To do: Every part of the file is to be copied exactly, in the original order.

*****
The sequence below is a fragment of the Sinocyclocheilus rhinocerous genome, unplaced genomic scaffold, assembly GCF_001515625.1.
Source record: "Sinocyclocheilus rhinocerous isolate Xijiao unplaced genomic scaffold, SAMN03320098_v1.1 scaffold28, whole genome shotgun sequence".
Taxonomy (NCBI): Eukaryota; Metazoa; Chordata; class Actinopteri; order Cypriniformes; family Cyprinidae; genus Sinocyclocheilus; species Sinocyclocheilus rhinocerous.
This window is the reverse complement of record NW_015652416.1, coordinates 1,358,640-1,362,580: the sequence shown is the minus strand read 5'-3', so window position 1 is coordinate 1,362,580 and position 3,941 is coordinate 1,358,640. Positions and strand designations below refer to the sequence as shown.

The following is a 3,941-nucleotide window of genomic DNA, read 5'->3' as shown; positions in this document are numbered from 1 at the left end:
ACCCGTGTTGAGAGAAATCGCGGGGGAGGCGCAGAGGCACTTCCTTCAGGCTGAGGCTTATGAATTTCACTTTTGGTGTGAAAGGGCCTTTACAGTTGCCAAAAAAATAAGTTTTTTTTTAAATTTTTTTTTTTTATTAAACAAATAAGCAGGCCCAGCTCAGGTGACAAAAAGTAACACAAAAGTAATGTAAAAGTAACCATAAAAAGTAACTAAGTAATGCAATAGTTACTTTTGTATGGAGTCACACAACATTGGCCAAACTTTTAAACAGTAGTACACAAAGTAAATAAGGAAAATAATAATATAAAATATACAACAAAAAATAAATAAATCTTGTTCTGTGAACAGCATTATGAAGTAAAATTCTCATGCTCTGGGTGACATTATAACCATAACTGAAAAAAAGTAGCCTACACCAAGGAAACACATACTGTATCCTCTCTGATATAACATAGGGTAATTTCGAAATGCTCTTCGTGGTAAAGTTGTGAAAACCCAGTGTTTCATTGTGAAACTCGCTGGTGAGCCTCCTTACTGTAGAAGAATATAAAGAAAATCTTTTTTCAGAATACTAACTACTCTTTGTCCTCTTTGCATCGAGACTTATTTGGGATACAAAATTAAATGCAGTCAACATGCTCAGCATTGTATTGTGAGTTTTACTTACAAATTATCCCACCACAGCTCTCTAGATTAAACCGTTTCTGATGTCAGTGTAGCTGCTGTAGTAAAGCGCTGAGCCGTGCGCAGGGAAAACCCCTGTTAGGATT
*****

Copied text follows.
The sequence below is a fragment of the Sinocyclocheilus rhinocerous genome, unplaced genomic scaffold, assembly GCF_001515625.1.
Source record: "Sinocyclocheilus rhinocerous isolate Xijiao unplaced genomic scaffold, SAMN03320098_v1.1 scaffold28, whole genome shotgun sequence".
Taxonomy (NCBI): Eukaryota; Metazoa; Chordata; class Actinopteri; order Cypriniformes; family Cyprinidae; genus Sinocyclocheilus; species Sinocyclocheilus rhinocerous.
This window is the reverse complement of record NW_015652416.1, coordinates 1,358,640-1,362,580: the sequence shown is the minus strand read 5'-3', so window position 1 is coordinate 1,362,580 and position 3,941 is coordinate 1,358,640. Positions and strand designations below refer to the sequence as shown.

The following is a 3,941-nucleotide window of genomic DNA, read 5'->3' as shown; positions in this document are numbered from 1 at the left end:
ACCCGTGTTGAGAGAAATCGCGGGGGAGGCGCAGAGGCACTTCCTTCAGGCTGAGGCTTATGAATTTCACTTTTGGTGTGAAAGGGCCTTTACAGTTGCCAAAAAAATAAGTTTTTTTTTAAATTTTTTTTTTTTATTAAACAAATAAGCAGGCCCAGCTCAGGTGACAAAAAGTAACACAAAAGTAATGTAAAAGTAACCATAAAAAGTAACTAAGTAATGCAATAGTTACTTTTGTATGGAGTCACACAACATTGGCCAAACTTTTAAACAGTAGTACACAAAGTAAATAAGGAAAATAATAATATAAAATATACAACAAAAAATAAATAAATCTTGTTCTGTGAACAGCATTATGAAGTAAAATTCTCATGCTCTGGGTGACATTATAACCATAACTGAAAAAAAGTAGCCTACACCAAGGAAACACATACTGTATCCTCTCTGATATAACATAGGGTAATTTCGAAATGCTCTTCGTGGTAAAGTTGTGAAAACCCAGTGTTTCATTGTGAAACTCGCTGGTGAGCCTCCTTACTGTAGAAGAATATAAAGAAAATCTTTTTTCAGAATACTAACTACTCTTTGTCCTCTTTGCATCGAGACTTATTTGGGATACAAAATTAAATGCAGTCAACATGCTCAGCATTGTATTGTGAGTTTTACTTACAAATTATCCCACCACAGCTCTCTAGATTAAACCGTTTCTGATGTCAGTGTAGCTGCTGTAGTAAAGCGCTGAGCCGTGCGCAGGGAAAACCCCTGTTAGGATT